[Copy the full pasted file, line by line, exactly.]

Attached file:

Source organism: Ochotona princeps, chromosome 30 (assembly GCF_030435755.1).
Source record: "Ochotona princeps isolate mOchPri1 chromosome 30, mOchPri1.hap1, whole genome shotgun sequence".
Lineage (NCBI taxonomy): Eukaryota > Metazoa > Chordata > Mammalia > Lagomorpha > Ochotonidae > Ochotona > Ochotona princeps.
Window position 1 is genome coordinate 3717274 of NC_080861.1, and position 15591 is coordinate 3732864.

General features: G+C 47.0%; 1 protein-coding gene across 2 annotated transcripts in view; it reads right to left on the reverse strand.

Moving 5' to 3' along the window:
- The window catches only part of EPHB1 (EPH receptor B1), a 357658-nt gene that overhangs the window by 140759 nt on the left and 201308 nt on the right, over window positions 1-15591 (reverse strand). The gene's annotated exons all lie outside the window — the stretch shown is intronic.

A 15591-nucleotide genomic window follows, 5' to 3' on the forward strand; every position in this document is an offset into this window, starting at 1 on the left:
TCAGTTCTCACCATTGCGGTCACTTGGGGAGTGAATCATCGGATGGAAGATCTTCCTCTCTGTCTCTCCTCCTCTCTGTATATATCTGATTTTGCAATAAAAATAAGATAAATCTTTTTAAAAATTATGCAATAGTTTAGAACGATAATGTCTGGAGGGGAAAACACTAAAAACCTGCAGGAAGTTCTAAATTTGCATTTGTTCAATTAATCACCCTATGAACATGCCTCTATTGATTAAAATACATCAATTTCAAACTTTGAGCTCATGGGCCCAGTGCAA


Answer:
Source organism: Ochotona princeps, chromosome 30 (assembly GCF_030435755.1).
Source record: "Ochotona princeps isolate mOchPri1 chromosome 30, mOchPri1.hap1, whole genome shotgun sequence".
Lineage (NCBI taxonomy): Eukaryota > Metazoa > Chordata > Mammalia > Lagomorpha > Ochotonidae > Ochotona > Ochotona princeps.
Window position 1 is genome coordinate 3717274 of NC_080861.1, and position 15591 is coordinate 3732864.

General features: G+C 47.0%; 1 protein-coding gene across 2 annotated transcripts in view; it reads right to left on the reverse strand.

Moving 5' to 3' along the window:
- The window catches only part of EPHB1 (EPH receptor B1), a 357658-nt gene that overhangs the window by 140759 nt on the left and 201308 nt on the right, over window positions 1-15591 (reverse strand). The gene's annotated exons all lie outside the window — the stretch shown is intronic.

A 15591-nucleotide genomic window follows, 5' to 3' on the forward strand; every position in this document is an offset into this window, starting at 1 on the left:
TCAGTTCTCACCATTGCGGTCACTTGGGGAGTGAATCATCGGATGGAAGATCTTCCTCTCTGTCTCTCCTCCTCTCTGTATATATCTGATTTTGCAATAAAAATAAGATAAATCTTTTTAAAAATTATGCAATAGTTTAGAACGATAATGTCTGGAGGGGAAAACACTAAAAACCTGCAGGAAGTTCTAAATTTGCATTTGTTCAATTAATCACCCTATGAACATGCCTCTATTGATTAAAATACATCAATTTCAAACTTTGAGCTCATGGGCCCAGTGCAA